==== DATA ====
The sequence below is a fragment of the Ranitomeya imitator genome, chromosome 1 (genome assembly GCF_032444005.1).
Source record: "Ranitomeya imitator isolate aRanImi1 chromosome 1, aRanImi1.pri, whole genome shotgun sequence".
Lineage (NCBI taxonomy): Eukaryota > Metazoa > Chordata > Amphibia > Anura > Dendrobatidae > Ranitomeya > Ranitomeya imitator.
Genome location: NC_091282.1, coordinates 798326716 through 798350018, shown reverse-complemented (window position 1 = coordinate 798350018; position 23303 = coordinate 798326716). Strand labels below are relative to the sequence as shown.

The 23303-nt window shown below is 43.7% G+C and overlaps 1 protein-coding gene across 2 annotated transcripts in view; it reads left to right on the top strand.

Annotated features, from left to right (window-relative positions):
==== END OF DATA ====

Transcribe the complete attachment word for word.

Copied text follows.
The sequence below is a fragment of the Ranitomeya imitator genome, chromosome 1 (genome assembly GCF_032444005.1).
Source record: "Ranitomeya imitator isolate aRanImi1 chromosome 1, aRanImi1.pri, whole genome shotgun sequence".
Lineage (NCBI taxonomy): Eukaryota > Metazoa > Chordata > Amphibia > Anura > Dendrobatidae > Ranitomeya > Ranitomeya imitator.
Genome location: NC_091282.1, coordinates 798326716 through 798350018, shown reverse-complemented (window position 1 = coordinate 798350018; position 23303 = coordinate 798326716). Strand labels below are relative to the sequence as shown.

The 23303-nt window shown below is 43.7% G+C and overlaps 1 protein-coding gene across 2 annotated transcripts in view; it reads left to right on the top strand.

Annotated features, from left to right (window-relative positions):